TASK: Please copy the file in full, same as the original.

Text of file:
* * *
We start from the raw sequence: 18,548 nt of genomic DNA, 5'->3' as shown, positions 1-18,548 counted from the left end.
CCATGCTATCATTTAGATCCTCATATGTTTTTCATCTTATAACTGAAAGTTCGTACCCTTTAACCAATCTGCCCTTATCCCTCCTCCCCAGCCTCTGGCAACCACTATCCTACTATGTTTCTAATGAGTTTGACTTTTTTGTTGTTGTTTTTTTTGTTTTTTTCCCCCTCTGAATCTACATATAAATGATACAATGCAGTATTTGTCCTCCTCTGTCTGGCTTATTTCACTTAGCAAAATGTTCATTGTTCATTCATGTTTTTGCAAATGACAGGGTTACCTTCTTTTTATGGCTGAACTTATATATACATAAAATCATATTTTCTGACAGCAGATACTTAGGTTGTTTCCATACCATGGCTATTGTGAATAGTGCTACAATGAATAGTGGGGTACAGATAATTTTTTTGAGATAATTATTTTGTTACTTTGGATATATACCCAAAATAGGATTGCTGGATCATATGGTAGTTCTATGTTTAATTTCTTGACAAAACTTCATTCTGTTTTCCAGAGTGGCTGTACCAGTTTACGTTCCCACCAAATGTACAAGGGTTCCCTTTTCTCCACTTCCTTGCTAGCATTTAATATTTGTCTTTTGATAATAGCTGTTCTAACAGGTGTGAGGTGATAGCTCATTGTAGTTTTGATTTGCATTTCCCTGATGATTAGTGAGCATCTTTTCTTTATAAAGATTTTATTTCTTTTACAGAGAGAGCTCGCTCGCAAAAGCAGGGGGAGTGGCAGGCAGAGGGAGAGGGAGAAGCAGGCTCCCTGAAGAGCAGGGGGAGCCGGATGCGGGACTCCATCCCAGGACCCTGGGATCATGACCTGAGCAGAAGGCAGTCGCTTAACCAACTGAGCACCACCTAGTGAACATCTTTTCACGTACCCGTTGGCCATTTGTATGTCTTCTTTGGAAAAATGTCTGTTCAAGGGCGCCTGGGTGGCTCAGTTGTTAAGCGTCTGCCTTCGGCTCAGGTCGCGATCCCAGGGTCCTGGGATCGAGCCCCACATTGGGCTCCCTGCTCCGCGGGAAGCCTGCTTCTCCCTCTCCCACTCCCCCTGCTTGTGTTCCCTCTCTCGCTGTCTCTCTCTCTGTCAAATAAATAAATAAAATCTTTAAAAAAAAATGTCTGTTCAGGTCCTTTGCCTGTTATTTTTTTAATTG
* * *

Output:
We start from the raw sequence: 18,548 nt of genomic DNA, 5'->3' as shown, positions 1-18,548 counted from the left end.
CCATGCTATCATTTAGATCCTCATATGTTTTTCATCTTATAACTGAAAGTTCGTACCCTTTAACCAATCTGCCCTTATCCCTCCTCCCCAGCCTCTGGCAACCACTATCCTACTATGTTTCTAATGAGTTTGACTTTTTTGTTGTTGTTTTTTTTGTTTTTTTCCCCCTCTGAATCTACATATAAATGATACAATGCAGTATTTGTCCTCCTCTGTCTGGCTTATTTCACTTAGCAAAATGTTCATTGTTCATTCATGTTTTTGCAAATGACAGGGTTACCTTCTTTTTATGGCTGAACTTATATATACATAAAATCATATTTTCTGACAGCAGATACTTAGGTTGTTTCCATACCATGGCTATTGTGAATAGTGCTACAATGAATAGTGGGGTACAGATAATTTTTTTGAGATAATTATTTTGTTACTTTGGATATATACCCAAAATAGGATTGCTGGATCATATGGTAGTTCTATGTTTAATTTCTTGACAAAACTTCATTCTGTTTTCCAGAGTGGCTGTACCAGTTTACGTTCCCACCAAATGTACAAGGGTTCCCTTTTCTCCACTTCCTTGCTAGCATTTAATATTTGTCTTTTGATAATAGCTGTTCTAACAGGTGTGAGGTGATAGCTCATTGTAGTTTTGATTTGCATTTCCCTGATGATTAGTGAGCATCTTTTCTTTATAAAGATTTTATTTCTTTTACAGAGAGAGCTCGCTCGCAAAAGCAGGGGGAGTGGCAGGCAGAGGGAGAGGGAGAAGCAGGCTCCCTGAAGAGCAGGGGGAGCCGGATGCGGGACTCCATCCCAGGACCCTGGGATCATGACCTGAGCAGAAGGCAGTCGCTTAACCAACTGAGCACCACCTAGTGAACATCTTTTCACGTACCCGTTGGCCATTTGTATGTCTTCTTTGGAAAAATGTCTGTTCAAGGGCGCCTGGGTGGCTCAGTTGTTAAGCGTCTGCCTTCGGCTCAGGTCGCGATCCCAGGGTCCTGGGATCGAGCCCCACATTGGGCTCCCTGCTCCGCGGGAAGCCTGCTTCTCCCTCTCCCACTCCCCCTGCTTGTGTTCCCTCTCTCGCTGTCTCTCTCTCTGTCAAATAAATAAATAAAATCTTTAAAAAAAAATGTCTGTTCAGGTCCTTTGCCTGTTATTTTTTTAATTG